The first time I met the artist, curator and gallery owner Kathleen Kucka was at a dinner at The White Hart in Salisbury, CT. I overheard her describing her artistic process, which involved using hot objects to burn canvas. I was immediately intrigued yet couldn’t quite understand how it worked – wouldn’t it just look like a scorched mess? I knew about Kucka’s gallery “Furnace” in Falls Village, whose name suddenly made sense to me, and I asked if I could visit her studio.
Kathleen Kucka was born in East Hartford, CT, and grew up in New York City. She attended NYC public schools including PS 9 for middle school, where she first discovered her love for art. Kucka’s middle school teachers encouraged her to apply to the Music and Art High School (now known as LaGuardia), which at the time was located on West 135th Street in Harlem. She got accepted and spent the next four years surrounded by “so many talented young people – musicians, artists, opera singers; it was an incredible experience. It was the best sense of liveliness and creativity, and it changed my life.”
After high school, Kucka attended The Cooper Union in the heart of the East Village. “Cooper Union was a central place to be if you were studying art – it had excellent facilities and faculty for sculpture and painting.” She graduated in 1984 and later went on to earn an MFA from Hunter College in 1994.
Visual concept over narrative concept
Kucka is a visual artist whose process generally consists of repetitive mark making and abstraction on paper and canvas. Critics have said that her work evokes aspects of formalism, the critical position that the most important element of a work of art is its form, or visual aesthetic, rather than its narrative concept.
In her early work, Kucka often used everyday objects such as irons, hot plates, and charcoal lighters to scorch, or “draw,” patterns on paper and canvas. Much of this work was monochromatic, often in gray, black, brown, and white hues. The resulting images were abstract yet intentional, with each burn mark placed in a measured, sequentially flowing pattern. She allowed the natural result of the burn to guide the direction of the sequence.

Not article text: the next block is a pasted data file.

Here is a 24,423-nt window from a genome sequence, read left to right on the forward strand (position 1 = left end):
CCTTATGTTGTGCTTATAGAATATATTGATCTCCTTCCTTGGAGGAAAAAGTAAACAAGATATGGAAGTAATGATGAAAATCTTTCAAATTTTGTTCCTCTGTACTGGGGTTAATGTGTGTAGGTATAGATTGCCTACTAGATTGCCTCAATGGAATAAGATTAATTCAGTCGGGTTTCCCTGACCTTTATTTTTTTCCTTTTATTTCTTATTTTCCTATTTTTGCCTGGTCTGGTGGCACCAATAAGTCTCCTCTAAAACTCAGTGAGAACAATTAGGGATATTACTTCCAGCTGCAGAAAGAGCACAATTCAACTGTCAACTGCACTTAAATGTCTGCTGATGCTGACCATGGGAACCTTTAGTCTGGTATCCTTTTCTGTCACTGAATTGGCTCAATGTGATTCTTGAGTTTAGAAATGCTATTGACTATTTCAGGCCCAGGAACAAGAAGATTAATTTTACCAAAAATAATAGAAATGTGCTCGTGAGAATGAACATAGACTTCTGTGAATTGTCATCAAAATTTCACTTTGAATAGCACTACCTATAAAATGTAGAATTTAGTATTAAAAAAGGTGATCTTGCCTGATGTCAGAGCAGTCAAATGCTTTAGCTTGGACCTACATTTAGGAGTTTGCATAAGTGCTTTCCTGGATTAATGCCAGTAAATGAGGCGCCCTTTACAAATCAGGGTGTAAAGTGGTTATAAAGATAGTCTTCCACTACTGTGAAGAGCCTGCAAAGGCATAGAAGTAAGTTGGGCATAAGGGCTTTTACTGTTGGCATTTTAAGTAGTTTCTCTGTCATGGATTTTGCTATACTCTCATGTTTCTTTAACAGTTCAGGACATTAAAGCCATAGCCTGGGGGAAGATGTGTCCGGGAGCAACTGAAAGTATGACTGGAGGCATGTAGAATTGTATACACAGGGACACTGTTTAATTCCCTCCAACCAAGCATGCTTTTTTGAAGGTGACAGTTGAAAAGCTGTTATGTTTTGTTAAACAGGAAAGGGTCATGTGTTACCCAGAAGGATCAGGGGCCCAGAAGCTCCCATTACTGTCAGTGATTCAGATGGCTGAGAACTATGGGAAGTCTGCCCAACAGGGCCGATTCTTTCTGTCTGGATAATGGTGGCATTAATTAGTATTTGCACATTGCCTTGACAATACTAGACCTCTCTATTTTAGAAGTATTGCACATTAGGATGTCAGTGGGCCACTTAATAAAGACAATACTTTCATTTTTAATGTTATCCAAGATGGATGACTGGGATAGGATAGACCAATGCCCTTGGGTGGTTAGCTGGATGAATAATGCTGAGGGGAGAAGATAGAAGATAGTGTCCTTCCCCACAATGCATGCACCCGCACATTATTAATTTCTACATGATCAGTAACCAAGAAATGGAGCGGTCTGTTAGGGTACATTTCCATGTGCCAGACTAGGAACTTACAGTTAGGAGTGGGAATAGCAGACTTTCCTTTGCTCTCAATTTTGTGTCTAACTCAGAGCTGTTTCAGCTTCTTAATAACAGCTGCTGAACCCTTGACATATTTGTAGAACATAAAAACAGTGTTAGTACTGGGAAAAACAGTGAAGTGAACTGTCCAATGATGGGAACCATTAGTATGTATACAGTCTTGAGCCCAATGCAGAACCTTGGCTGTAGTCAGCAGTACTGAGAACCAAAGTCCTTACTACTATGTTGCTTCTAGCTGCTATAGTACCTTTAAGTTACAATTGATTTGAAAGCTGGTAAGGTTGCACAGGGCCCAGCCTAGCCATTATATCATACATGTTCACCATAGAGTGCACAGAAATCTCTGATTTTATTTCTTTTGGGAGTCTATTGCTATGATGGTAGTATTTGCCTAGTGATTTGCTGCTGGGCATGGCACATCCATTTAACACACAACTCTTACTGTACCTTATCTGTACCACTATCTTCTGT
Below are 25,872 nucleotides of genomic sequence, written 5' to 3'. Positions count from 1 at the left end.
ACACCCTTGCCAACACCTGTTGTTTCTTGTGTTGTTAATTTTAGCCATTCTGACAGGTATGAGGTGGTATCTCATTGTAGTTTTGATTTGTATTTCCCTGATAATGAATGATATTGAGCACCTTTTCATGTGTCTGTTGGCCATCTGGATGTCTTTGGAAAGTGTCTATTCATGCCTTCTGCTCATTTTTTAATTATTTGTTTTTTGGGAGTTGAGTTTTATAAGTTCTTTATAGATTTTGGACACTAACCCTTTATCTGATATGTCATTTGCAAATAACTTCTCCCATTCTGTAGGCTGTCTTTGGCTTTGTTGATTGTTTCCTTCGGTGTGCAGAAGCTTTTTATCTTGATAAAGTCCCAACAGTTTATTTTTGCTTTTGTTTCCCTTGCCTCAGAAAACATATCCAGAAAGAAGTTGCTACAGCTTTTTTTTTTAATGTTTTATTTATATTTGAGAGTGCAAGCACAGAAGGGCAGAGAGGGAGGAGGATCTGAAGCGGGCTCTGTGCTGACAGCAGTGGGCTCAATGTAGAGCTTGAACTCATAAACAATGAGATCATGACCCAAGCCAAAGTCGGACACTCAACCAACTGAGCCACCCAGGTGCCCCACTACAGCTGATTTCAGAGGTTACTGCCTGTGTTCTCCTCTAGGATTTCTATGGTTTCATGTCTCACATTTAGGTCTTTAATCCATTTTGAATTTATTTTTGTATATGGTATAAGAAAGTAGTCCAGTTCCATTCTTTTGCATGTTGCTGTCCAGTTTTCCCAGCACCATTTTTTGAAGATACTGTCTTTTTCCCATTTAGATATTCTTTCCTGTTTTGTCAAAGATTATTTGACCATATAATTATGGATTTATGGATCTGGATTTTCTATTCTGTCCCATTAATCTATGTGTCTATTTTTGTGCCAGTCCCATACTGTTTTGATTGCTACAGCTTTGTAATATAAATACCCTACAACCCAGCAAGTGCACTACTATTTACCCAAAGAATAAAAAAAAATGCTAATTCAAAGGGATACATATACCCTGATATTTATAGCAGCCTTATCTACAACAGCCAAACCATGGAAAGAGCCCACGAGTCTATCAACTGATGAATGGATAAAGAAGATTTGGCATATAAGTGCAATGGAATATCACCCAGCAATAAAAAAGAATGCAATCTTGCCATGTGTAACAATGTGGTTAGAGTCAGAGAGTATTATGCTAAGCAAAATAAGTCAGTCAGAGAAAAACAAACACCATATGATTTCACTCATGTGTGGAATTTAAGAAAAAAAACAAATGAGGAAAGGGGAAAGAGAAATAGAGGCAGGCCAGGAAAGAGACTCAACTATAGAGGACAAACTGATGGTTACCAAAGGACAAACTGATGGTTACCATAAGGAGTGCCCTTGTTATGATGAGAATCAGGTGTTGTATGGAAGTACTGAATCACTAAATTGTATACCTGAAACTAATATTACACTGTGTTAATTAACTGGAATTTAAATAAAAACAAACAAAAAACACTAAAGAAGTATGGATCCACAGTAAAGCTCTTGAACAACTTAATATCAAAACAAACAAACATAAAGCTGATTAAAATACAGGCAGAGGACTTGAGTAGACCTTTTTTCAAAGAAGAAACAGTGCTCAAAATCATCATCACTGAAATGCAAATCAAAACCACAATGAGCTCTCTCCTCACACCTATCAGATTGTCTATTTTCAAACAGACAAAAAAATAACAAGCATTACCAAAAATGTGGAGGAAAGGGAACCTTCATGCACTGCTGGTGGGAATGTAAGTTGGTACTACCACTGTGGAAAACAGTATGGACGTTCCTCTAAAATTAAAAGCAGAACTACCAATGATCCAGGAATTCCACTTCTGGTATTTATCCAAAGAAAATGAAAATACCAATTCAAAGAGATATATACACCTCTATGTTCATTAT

In addition to her burn works, Kucka created pieces with sewn shapes and pockets laid out in symmetrical patterns. Her use of traditionally female-associated domestic objects and skills such as irons and sewing elicits a feminist critique, in particular as a metaphor for breaking free. The burning, in essence, “wounds” the object, creating space for healing and rebirth.
From burns to pours and back to burns
In the 2000s Kucka was living and working just ten blocks from the World Trade Center towers during the September 11 attacks. After 9/11, Kucka set aside her burn works and shifted her focus to a style of painting called “pours.” Instead of using brushes, she poured acrylic paint directly onto aluminum or wooden panels. Again, Kucka combineed intention with nature’s unpredictable forces, in this case gravity and the variations of the paint’s viscosity. The result are loosely patterned swirls of varying depths and sizes. The dimension was further emphasized by her use of a muted, earth tone palette.
In 2013, Kucka returned to her burn works, this time by suspending one canvas in front of another painted canvas. She then used a charcoal lighter to burn holes in the top canvas revealing the colors of the canvas underneath. The burn holes are similarly shaped and placed in concentric, linear, and swirling designs. In some, the burns create flaps on the outer canvas that peel away from the interior. The double canvas and complementary colors create dimension and a play with light and shadow, changing as the viewer moves.
In 2015, Kucka started working in a Falls Village barn with high ceilings and open spaces. She notes, “Living in a rural area has been a big change, and I have felt so inspired by the natural beauty of the Northwest Corner.” This deeper connection to nature and the seasons is revealed in her new work.
During the COVID lock-down in 2020, Kucka saw a beautiful space on Main Street in Falls Village and was inspired to open an art gallery dedicated to showing works on paper. The Furnace – Art on Paper Archive opened its doors in the spring of 2021 and has hosted numerous exhibitions.
“It’s pretty amazing when you see people coming into the gallery who aren’t expecting to see abstract art in a tiny village like Falls Village. The beauty is you can hike the Appalachian Trail, get off the trail, have a latte, and see some amazing contemporary art. Falls Village is very special and unique.”
Kucka is currently focusing on an upcoming exhibition in June of her paintings and works on paper at Heather Gaudio Fine Art in New Canaan, CT. •
To learn more about Kathleen Kucka and her work you can visit her website, kathleenkucka.com.
Kathleen Kucka’s next show is opens at Heather Gaudio Fine Art in New Canaan, CT, on Thursday, June 15. Learn more at heathergaudiofineart.com.
Furnace – Art on Paper Archive is located in Falls Village. Learn more at furnace-artonpaperarchive.com.